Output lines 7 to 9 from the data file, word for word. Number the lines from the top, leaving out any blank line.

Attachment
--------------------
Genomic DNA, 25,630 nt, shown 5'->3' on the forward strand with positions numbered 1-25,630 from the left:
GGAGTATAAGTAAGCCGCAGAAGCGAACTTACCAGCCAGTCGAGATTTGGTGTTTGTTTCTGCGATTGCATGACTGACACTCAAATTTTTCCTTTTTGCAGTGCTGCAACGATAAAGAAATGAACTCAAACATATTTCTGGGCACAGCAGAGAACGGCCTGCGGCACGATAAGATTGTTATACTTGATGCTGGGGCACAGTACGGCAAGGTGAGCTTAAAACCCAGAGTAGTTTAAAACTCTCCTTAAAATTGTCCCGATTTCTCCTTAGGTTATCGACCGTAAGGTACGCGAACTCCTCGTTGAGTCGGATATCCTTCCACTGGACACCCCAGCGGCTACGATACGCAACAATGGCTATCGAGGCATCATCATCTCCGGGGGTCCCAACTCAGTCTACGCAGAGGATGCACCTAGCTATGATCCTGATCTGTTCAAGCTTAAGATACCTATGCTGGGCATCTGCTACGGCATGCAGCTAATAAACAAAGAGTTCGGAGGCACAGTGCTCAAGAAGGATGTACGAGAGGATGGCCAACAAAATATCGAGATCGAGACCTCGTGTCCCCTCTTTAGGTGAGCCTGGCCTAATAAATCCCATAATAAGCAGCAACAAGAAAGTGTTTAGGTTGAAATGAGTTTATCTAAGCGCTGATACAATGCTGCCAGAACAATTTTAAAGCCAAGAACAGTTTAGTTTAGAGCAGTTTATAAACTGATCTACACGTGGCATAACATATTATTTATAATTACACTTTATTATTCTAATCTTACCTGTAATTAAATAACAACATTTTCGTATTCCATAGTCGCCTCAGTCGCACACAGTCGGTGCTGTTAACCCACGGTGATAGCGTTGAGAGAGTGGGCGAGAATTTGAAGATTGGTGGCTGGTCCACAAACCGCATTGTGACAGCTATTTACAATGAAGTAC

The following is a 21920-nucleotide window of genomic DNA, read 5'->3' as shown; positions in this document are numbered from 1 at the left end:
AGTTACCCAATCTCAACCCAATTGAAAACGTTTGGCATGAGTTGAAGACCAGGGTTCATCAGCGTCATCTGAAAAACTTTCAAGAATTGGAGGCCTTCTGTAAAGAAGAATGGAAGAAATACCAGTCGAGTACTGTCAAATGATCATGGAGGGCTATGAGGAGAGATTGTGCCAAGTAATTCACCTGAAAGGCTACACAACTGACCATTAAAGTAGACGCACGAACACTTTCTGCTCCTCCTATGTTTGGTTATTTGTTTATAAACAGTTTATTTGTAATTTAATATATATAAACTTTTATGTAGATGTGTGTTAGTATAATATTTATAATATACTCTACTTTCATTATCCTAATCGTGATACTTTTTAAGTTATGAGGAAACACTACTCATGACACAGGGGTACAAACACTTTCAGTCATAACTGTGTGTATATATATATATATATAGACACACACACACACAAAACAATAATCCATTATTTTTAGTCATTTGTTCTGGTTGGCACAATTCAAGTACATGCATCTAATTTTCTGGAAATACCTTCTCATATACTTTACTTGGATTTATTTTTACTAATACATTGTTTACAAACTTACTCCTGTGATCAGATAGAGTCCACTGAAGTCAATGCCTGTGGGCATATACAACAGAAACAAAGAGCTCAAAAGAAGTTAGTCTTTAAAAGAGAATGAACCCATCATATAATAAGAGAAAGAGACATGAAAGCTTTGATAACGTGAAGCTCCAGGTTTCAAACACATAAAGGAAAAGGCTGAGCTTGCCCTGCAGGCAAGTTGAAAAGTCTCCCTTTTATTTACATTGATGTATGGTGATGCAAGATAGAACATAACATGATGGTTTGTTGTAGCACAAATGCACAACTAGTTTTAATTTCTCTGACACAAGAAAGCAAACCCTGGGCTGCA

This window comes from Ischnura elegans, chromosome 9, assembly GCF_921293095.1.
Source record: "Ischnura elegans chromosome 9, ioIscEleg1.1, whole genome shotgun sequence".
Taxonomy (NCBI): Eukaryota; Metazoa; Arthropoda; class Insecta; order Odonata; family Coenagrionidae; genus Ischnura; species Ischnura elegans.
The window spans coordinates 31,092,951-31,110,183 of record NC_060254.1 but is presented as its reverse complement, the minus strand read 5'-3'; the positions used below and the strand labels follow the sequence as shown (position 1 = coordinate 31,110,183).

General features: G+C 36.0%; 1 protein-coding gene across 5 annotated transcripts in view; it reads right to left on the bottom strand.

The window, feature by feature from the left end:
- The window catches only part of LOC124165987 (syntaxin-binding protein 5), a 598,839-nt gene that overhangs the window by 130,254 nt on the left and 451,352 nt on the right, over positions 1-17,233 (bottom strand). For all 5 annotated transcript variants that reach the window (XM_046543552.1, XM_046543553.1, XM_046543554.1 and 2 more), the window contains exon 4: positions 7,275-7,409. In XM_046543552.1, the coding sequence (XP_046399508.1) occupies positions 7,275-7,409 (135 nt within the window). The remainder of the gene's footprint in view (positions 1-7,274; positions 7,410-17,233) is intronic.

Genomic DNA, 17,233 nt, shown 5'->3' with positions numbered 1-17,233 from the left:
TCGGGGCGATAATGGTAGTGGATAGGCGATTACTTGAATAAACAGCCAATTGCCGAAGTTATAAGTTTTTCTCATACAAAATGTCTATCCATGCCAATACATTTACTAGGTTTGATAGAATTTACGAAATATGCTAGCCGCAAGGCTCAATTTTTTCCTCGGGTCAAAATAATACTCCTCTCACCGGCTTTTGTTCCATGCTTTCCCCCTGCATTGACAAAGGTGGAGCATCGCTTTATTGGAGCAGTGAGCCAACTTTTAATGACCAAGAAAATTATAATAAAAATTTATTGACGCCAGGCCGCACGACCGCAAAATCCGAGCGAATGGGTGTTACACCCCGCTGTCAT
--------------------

Taxonomy (NCBI): Eukaryota; Metazoa; Arthropoda; class Insecta; order Odonata; family Coenagrionidae; genus Ischnura; species Ischnura elegans.
The window spans coordinates 31,092,951-31,110,183 of record NC_060254.1 but is presented as its reverse complement, the minus strand read 5'-3'; the positions used below and the strand labels follow the sequence as shown (position 1 = coordinate 31,110,183).

General features: G+C 36.0%; 1 protein-coding gene across 5 annotated transcripts in view; it reads right to left on the bottom strand.